not 100% sure, but repo sync should/can revert your source tree to the upstream one...
just test (it is safe, as you have strarted your own branches, hope you have commit your changes through...)
then say for example you have made changes to device/motorola/sholest ...
after repo sync just go there and examine with
if your changes are there.. if not you can
git checkout yourbranch
git merge upstream/branch (for example git merge github/ics)
After you've done "repo start XT711 --all" then repo will automatically do a "git rebase" to all your changes after "repo sync". This means that changes you made to the older version are automatically converted into changes made to the current version.
"git rebase" is different from a "git pull" -- git pull fetches and merges changes from upstream to the end of your commits so your commits get mixed in with the changes upstream. "git rebase" instead reorders your changes and rewrites them so that your local commits and modifications are always last. This is what you want 99.9995% of the time and it's great that repo does this automatically. But it only does this if you tell repo that you're working in those directories (that's what repo start does). In fact, you can't even do a git commit to repositories unless you repo start them because they don't have the branches setup (don't set them up yourself using git commands--very bad idea--use repo start).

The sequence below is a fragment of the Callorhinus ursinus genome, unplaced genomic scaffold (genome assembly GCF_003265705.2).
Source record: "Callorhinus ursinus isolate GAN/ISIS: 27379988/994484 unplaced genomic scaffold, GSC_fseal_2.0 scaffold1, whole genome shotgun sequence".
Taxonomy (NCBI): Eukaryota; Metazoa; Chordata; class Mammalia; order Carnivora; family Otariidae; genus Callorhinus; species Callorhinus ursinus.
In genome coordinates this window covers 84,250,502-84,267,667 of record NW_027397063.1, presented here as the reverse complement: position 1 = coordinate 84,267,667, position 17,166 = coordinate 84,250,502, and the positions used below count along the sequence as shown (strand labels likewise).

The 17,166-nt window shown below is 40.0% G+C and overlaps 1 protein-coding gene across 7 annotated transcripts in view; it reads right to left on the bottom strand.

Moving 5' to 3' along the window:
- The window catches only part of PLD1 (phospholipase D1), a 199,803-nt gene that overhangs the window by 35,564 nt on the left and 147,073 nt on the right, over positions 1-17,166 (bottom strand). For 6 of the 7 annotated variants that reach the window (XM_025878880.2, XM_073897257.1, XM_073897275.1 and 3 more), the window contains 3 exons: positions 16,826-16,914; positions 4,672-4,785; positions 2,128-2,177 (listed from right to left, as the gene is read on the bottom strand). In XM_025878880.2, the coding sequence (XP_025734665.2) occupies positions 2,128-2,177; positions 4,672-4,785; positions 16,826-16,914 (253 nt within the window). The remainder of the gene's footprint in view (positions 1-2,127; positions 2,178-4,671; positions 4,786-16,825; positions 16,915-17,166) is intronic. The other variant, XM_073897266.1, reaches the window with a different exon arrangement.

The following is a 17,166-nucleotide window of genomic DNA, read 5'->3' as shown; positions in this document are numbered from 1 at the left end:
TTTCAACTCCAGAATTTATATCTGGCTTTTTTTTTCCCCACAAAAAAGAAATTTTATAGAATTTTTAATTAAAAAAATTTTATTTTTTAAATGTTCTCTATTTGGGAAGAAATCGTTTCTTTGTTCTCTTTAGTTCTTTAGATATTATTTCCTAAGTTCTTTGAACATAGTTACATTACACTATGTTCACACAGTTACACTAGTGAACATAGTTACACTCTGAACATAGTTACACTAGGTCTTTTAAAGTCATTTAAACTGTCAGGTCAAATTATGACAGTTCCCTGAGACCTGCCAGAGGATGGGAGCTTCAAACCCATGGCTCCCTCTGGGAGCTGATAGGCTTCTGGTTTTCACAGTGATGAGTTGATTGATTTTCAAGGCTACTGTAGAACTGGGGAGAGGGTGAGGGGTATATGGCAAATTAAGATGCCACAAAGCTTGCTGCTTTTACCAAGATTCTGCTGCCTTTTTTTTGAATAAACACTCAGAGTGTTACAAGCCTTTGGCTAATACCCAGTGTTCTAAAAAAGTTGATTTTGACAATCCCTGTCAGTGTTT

If you don't do "repo start" repo assumes that changes in those repositories are accidental file corruption that needs to be repaired. *This* is the case where repo will delete your changes.
If you want to go back to no changes, you can do a "repo abandon" (not sure if --all works there or not) and then if you're really paranoid delete all the directories and files *except* for .repo and then run repo sync and you will get a pristine checkout.